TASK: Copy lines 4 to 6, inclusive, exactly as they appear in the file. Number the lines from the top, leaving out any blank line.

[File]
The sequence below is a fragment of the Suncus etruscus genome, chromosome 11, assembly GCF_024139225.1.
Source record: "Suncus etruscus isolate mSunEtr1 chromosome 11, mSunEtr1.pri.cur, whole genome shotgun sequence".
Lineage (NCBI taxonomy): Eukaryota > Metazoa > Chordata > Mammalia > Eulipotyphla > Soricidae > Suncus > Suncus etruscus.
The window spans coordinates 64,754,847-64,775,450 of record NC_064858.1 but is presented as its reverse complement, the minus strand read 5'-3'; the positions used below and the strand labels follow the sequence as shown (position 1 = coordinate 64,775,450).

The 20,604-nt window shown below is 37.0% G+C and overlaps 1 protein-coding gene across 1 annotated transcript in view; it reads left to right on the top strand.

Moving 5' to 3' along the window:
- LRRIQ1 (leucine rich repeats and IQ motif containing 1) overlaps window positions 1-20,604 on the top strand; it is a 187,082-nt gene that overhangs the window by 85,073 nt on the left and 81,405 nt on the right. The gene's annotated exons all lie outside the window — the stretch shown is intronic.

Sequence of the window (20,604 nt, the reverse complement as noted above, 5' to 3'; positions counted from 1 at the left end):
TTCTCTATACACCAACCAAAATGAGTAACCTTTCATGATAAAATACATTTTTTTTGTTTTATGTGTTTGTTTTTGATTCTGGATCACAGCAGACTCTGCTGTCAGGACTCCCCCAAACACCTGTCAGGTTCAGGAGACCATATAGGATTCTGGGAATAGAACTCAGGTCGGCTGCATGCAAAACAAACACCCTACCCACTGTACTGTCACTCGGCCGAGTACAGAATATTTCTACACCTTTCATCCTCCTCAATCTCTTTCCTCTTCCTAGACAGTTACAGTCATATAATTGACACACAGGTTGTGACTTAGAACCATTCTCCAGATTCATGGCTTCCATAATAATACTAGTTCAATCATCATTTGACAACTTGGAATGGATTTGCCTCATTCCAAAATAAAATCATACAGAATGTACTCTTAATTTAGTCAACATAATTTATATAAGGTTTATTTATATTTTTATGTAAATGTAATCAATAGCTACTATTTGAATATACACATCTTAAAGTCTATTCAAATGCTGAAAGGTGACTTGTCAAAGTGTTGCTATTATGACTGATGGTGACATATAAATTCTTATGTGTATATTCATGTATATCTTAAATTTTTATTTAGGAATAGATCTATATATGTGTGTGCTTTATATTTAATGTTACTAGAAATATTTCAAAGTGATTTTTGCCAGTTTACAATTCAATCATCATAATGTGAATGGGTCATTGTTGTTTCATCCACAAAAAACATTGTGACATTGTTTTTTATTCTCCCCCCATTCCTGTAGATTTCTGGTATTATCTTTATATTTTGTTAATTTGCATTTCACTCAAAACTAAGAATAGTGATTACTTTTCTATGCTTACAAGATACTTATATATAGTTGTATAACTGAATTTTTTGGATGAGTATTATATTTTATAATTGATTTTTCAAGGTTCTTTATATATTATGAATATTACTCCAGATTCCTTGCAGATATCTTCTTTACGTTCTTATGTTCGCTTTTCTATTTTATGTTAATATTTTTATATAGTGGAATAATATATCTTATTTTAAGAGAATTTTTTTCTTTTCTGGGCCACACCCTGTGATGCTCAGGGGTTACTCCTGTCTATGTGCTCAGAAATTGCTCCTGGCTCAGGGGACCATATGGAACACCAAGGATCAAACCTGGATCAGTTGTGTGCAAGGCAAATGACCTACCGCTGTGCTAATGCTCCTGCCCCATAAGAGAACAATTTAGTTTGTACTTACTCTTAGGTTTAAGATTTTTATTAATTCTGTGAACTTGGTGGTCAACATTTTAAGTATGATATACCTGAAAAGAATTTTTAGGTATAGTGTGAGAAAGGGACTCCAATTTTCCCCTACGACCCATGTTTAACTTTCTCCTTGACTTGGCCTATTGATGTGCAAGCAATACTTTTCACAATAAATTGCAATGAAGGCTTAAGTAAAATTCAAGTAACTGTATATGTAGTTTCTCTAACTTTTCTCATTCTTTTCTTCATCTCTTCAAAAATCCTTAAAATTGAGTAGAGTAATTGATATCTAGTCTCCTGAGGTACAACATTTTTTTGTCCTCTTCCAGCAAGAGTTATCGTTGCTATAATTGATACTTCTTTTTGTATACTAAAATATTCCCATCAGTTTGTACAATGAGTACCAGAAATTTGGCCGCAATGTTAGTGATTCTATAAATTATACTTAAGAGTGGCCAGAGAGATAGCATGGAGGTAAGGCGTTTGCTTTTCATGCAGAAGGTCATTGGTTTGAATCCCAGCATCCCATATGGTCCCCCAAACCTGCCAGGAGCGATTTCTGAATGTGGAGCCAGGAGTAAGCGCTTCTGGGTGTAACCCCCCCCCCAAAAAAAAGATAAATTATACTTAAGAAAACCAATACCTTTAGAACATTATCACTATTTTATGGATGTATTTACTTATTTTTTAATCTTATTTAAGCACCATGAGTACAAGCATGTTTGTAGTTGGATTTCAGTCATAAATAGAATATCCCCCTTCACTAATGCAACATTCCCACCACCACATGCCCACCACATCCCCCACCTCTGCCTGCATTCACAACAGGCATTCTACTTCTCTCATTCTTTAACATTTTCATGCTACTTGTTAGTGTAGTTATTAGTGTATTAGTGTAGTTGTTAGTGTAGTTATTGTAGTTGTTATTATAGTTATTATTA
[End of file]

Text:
The window spans coordinates 64,754,847-64,775,450 of record NC_064858.1 but is presented as its reverse complement, the minus strand read 5'-3'; the positions used below and the strand labels follow the sequence as shown (position 1 = coordinate 64,775,450).

The 20,604-nt window shown below is 37.0% G+C and overlaps 1 protein-coding gene across 1 annotated transcript in view; it reads left to right on the top strand.

Moving 5' to 3' along the window: